Fire eating is the act of putting a flaming object into the mouth and extinguishing it. A fire eater can be an entertainer, a street performer, part of a sideshow or a circus act but has also been part of spiritual tradition in India.

Temperature play is a form of BDSM sensual play where objects and substances are used to stimulate the body's neuroreceptors for heat and cold for sensual effect.

Firefighting actions to protect people, animals, goods, lands, and other objects from fire

Firefighting is the act of attempting to prevent the spread of and extinguish significant unwanted fires in buildings, vehicles, woodlands, etc. A firefighter suppresses fires to protect lives, property and the environment.

Firebox (steam engine) part of a steam engine

In a steam engine, the firebox is the area where the fuel is burned, producing heat to boil the water in the boiler. Most are somewhat box-shaped, hence the name. The hot gases generated in the firebox are pulled through a rack of tubes running through the boiler.

Steam explosion violent boiling or flashing of water into steam

A steam explosion is an explosion caused by violent boiling or flashing of water into steam, occurring when water is either superheated, rapidly heated by fine hot debris produced within it, or heated by the interaction of molten metals. Pressure vessels, such as pressurized water (nuclear) reactors, that operate above atmospheric pressure can also provide the conditions for a steam explosion. The water changes from a liquid to a gas with extreme speed, increasing dramatically in volume. A steam explosion sprays steam and boiling-hot water and the hot medium that heated it in all directions, creating a danger of scalding and burning.

Buddy Burner

A Buddy Burner is a simple stove made from a can and part of a corrugated paper box. It is usually fueled by paraffin wax but other fuels, such as boiled butter, animal fat or diesel fuel, can be used. It is usually used for cooking but can also provide heat.

Candle wick cotton that holds the flame of a candle for a set period of time

A candle wick is usually a braided cotton that holds the flame of an oil lamp or candle. A candle wick works by capillary action, conveying ("wicking") the fuel to the flame. When the liquid fuel, typically melted candle wax, reaches the flame it then vaporizes and combusts. The candle wick influences how the candle burns. Important characteristics of the wick include diameter, stiffness, fire-resistance, and tethering.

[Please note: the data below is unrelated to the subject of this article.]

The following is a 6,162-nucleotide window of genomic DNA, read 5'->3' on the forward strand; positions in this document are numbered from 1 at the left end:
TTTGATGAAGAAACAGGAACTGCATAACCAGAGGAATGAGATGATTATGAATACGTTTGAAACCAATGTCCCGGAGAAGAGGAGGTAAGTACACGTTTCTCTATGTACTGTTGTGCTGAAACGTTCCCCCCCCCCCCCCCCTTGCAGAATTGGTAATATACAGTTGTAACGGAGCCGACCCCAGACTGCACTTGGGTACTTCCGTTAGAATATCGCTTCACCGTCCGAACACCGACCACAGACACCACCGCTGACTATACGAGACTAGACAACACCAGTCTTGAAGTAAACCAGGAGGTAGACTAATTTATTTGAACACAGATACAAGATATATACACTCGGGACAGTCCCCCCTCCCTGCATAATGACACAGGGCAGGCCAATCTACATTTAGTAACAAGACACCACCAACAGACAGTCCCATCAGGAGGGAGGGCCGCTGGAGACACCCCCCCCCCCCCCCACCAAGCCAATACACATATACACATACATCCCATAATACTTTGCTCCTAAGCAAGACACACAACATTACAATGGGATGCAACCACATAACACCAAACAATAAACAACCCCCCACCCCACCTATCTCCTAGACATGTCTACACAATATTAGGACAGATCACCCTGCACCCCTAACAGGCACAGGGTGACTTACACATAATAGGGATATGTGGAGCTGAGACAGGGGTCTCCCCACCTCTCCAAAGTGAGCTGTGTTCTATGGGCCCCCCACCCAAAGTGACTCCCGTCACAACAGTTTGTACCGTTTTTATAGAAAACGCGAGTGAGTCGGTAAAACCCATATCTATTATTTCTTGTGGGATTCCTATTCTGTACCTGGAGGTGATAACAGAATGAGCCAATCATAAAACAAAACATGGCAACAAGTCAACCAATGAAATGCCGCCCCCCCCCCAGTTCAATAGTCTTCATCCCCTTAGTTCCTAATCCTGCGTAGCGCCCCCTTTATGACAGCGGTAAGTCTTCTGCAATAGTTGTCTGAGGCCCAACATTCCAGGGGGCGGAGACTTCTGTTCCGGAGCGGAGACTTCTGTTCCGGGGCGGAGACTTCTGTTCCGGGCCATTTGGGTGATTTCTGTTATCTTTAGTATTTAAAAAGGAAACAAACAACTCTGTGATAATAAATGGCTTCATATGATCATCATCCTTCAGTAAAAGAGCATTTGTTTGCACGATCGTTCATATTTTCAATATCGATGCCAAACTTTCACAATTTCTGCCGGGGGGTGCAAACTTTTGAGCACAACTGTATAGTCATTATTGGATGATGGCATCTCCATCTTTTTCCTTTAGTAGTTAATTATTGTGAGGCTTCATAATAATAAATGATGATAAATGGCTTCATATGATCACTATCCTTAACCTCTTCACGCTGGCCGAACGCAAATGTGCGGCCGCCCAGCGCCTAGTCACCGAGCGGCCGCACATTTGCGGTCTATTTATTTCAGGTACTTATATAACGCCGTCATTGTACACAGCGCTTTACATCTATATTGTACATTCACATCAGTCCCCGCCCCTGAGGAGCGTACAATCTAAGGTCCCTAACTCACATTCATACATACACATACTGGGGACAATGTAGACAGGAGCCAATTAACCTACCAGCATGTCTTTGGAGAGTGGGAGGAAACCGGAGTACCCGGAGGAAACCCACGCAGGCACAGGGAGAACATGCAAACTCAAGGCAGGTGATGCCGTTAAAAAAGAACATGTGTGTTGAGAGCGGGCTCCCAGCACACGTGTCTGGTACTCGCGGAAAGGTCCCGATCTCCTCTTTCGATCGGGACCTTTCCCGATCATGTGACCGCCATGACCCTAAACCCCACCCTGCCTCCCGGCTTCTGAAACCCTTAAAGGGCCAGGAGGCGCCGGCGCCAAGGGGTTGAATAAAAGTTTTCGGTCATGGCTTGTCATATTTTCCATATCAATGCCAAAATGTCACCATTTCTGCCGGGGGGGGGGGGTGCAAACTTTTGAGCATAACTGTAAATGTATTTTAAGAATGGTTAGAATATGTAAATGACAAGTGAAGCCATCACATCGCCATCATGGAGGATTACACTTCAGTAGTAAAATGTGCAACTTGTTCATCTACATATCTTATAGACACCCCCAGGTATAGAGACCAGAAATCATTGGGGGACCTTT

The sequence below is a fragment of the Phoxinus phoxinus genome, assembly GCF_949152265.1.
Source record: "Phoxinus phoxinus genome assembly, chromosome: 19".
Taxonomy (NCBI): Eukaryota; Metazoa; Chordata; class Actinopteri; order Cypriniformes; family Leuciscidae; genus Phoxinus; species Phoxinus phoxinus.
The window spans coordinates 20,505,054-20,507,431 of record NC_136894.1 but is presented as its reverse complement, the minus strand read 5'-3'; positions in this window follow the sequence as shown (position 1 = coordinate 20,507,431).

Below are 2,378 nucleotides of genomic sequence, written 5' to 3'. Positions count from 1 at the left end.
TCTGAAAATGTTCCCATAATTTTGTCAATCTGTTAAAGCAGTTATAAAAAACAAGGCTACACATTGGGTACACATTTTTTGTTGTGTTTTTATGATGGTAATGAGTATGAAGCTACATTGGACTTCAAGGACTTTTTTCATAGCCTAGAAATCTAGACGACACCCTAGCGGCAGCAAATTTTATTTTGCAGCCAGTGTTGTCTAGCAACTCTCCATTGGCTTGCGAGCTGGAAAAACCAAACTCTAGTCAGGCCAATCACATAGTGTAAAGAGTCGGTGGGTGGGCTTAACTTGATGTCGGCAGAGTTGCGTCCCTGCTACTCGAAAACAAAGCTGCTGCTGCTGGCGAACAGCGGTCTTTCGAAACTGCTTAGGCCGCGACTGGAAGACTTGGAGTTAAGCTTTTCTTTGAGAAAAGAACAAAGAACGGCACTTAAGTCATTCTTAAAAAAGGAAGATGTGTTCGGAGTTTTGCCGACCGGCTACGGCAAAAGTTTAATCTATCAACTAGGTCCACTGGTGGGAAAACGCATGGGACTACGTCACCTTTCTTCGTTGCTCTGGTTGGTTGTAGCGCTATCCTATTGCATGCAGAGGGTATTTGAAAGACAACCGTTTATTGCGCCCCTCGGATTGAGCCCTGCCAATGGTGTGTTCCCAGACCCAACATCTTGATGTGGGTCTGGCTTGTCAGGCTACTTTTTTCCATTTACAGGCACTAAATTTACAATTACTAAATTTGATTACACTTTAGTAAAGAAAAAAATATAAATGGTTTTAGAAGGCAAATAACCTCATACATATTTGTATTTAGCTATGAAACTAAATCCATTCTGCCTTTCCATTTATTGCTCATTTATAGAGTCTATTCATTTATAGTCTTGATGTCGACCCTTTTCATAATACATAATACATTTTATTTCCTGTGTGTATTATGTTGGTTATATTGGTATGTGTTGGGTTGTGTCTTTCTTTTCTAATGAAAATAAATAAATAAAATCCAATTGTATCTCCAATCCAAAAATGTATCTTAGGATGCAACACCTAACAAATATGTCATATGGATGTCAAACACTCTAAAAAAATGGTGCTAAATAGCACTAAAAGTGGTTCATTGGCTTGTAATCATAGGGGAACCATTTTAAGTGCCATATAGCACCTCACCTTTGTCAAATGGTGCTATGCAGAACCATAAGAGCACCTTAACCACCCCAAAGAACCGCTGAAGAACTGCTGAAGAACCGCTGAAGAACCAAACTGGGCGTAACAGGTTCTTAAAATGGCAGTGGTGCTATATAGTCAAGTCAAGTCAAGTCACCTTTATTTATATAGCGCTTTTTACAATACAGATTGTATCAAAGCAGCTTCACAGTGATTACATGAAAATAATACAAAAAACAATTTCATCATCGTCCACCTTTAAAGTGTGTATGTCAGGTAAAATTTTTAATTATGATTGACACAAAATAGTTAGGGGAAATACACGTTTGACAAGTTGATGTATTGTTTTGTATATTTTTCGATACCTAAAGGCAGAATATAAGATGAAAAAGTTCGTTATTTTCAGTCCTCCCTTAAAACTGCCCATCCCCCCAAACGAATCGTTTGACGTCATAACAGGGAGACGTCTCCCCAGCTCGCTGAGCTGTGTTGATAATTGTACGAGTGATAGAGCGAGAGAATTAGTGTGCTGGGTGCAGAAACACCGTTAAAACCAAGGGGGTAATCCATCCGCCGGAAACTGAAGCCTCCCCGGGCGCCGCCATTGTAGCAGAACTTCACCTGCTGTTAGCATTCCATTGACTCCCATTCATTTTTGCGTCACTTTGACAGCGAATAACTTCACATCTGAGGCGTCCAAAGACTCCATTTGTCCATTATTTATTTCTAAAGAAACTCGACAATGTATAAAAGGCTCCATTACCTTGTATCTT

Oxy-fuel welding and cutting acetylene V propane

Oxy-fuel welding and oxy-fuel cutting are processes that use fuel gases and oxygen to weld or cut metals. French engineers Edmond Fouché and Charles Picard became the first to develop oxygen-acetylene welding in 1903. Pure oxygen, instead of air, is used to increase the flame temperature to allow localized melting of the workpiece material in a room environment. A common propane/air flame burns at about 2,250 K, a propane/oxygen flame burns at about 2,526 K, an oxyhydrogen flame burns at 3,073 K and an acetylene/oxygen flame burns at about 3,773 K.

Fire extinguisher an active fire protection device

A fire extinguisher is an active fire protection device used to extinguish or control small fires, often in emergency situations. It is not intended for use on an out-of-control fire, such as one which has reached the ceiling, endangers the user, or otherwise requires the expertise of a fire brigade. Typically, a fire extinguisher consists of a hand-held cylindrical pressure vessel containing an agent which can be discharged to extinguish a fire. Fire extinguishers manufactured with non-cylindrical pressure vessels also exist but are less common.

Properties of water Physical and chemical properties of pure water

Water is a polar inorganic compound that is at room temperature a tasteless and odorless liquid, which is nearly colorless apart from an inherent hint of blue. It is by far the most studied chemical compound and is described as the "universal solvent" and the "solvent of life". It is the most abundant substance on Earth and the only common substance to exist as a solid, liquid, and gas on Earth's surface. It is also the third most abundant molecule in the universe.